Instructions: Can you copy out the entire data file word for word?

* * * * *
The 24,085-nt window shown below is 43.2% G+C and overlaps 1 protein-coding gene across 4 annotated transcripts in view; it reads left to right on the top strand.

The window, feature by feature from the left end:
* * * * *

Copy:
The 24,085-nt window shown below is 43.2% G+C and overlaps 1 protein-coding gene across 4 annotated transcripts in view; it reads left to right on the top strand.

The window, feature by feature from the left end: